I avoid private member functions because they cannot be tested easily and can add hidden compile-time dependencies to a project. Why should a user of your class recompile if you change an implementation detail? For small and trivial implementation helpers, the unnamed-namespace in the implementation file is a much better place. If those helpers become larger or more complex, it is a better idea to implement them in a collaborating class, which can be tested and reused.

Protected member functions split your interface to two parts, one exclusively for derived classes and one for everyone (including derived classes). This is very rarely needed, and in almost all of those cases, a separate interface will scale better (although it is slightly harder to implement).

Either an interface or an implementation

So far, I have left inheritance out of the picture and only talked about concrete classes. Inheritance is actually rarely needed, composition often suffices. But if it is needed, make sure that a class is either concrete and final (implementations), or has a complete and minimal set of pure-virtual member functions (interfaces). This will result in shallow hierarchies and easily understood interfaces. Remember that inheritance is not a tool for sharing code from the classes you implement, but for the code using those classes – i.e. where the Liskov Substition Principle holds.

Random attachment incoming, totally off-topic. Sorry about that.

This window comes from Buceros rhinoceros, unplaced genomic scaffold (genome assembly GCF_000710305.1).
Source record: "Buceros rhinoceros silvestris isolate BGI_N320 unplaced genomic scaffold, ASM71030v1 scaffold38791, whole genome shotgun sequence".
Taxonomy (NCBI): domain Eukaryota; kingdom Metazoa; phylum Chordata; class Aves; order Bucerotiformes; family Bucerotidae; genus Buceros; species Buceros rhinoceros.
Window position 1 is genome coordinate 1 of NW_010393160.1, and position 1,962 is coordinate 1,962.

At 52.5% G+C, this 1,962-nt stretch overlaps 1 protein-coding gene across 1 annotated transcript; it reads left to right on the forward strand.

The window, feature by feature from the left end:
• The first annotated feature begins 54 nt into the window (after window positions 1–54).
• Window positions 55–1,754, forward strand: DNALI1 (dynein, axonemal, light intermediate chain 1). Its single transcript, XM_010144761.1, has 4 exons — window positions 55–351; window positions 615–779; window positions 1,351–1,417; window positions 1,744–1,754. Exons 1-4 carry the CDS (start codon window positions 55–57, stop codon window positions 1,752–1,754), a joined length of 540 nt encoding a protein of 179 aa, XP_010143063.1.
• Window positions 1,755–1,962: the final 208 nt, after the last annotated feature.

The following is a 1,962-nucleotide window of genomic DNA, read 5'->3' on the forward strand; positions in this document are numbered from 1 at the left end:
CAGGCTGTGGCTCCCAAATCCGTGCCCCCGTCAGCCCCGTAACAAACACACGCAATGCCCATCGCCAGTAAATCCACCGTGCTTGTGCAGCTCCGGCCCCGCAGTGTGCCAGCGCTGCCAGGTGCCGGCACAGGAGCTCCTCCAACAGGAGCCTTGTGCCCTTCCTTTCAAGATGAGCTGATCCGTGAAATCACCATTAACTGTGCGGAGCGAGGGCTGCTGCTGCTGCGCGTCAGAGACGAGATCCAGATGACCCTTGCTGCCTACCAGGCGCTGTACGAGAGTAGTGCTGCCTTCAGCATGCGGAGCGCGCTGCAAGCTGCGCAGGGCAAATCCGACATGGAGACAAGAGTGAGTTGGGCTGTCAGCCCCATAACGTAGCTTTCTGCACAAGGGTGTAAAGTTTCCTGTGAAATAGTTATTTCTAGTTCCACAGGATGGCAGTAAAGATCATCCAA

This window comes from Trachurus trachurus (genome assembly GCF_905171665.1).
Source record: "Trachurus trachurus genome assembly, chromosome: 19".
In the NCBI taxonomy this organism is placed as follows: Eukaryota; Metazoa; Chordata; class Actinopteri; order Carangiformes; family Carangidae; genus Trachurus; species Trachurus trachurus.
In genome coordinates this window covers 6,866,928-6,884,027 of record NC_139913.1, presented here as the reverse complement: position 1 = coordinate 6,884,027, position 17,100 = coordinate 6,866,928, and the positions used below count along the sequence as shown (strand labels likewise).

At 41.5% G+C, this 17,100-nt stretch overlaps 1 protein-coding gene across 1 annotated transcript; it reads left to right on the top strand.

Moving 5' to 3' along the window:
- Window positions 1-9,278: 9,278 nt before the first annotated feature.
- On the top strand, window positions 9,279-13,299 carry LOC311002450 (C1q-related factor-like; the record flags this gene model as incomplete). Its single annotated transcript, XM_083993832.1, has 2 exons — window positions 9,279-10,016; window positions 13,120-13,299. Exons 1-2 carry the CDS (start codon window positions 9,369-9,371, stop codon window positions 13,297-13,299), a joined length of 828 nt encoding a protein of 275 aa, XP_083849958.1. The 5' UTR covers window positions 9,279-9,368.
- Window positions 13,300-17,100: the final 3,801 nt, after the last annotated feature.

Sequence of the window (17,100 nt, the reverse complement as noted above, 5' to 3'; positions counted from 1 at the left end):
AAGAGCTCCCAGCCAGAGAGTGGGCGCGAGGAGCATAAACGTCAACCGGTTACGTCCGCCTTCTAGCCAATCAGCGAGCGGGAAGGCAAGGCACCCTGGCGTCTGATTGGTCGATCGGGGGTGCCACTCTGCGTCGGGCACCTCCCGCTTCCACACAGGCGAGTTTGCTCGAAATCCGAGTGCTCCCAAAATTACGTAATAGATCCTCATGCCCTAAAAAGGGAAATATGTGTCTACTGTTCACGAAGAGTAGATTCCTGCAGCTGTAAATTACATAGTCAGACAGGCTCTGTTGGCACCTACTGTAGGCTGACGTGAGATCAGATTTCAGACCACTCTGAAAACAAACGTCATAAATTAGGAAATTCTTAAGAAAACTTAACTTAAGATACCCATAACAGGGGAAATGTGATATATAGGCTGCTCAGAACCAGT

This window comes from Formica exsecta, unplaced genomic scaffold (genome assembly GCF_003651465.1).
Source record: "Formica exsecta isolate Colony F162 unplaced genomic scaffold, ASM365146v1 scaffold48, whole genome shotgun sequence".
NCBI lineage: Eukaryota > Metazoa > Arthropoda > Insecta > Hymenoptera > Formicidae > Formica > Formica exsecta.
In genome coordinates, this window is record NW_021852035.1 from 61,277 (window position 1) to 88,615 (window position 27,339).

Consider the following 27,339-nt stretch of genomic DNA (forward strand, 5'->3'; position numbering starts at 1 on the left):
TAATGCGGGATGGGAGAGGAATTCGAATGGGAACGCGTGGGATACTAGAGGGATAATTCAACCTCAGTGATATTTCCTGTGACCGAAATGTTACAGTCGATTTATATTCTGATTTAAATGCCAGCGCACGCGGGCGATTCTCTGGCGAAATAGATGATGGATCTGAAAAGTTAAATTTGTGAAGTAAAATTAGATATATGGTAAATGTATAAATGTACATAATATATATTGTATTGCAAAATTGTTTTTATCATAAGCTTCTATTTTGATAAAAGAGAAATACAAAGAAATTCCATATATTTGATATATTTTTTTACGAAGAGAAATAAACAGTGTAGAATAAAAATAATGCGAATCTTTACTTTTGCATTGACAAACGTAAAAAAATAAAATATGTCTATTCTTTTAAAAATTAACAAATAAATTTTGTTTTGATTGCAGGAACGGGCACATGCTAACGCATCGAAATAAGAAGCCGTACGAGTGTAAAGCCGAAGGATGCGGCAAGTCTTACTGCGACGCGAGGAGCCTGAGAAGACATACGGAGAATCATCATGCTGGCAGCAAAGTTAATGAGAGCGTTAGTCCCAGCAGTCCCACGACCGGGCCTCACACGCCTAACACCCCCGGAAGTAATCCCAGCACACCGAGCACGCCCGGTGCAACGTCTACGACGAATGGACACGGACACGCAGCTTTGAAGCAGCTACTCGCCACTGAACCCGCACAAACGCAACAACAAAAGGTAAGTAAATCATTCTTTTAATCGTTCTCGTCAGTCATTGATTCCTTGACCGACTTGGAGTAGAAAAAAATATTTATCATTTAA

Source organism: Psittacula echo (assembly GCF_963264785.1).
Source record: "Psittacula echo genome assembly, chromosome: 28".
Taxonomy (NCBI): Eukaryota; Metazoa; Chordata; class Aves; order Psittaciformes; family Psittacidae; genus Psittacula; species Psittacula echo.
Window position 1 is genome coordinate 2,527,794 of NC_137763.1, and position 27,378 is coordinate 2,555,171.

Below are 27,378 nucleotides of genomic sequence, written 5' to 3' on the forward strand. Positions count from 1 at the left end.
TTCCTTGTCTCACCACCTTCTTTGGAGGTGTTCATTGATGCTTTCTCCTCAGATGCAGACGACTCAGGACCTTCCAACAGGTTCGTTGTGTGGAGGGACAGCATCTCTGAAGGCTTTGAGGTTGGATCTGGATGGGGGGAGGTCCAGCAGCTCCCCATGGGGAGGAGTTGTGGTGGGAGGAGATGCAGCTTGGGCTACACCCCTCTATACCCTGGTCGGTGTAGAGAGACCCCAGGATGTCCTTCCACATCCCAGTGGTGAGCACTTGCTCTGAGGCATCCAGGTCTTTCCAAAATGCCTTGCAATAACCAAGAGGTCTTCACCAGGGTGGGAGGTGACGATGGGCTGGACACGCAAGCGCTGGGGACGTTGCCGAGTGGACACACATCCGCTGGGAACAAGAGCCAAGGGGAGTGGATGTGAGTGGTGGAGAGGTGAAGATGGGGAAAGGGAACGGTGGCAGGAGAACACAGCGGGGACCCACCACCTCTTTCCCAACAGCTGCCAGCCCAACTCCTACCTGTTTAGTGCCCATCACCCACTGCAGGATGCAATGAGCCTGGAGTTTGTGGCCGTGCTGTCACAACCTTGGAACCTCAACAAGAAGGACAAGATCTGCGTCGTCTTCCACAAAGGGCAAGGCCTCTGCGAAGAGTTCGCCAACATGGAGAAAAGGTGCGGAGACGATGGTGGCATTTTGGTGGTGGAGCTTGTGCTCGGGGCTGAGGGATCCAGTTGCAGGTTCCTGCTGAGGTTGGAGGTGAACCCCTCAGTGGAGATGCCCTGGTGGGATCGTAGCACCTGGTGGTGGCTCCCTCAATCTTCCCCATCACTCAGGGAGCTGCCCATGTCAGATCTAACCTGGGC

Now it gets really easy to implement new classes in the hierarchy: Just implement all the functions in the interface. No more questioning whether to leave the default behaviour or override. You will also automatically tend towards clearer separation of components – things that need to be polymorphic move to the interface, other  functionality merely uses it.

This pattern is useful even when polymorphy is not needed. Such small interfaces devoid of any implementation detail can act as another compiler firewall. Collaborators can work with just the interface and do not have to be recompiled when the implementation changes. Also, the interface can be implemented for mock or fake objects in testing.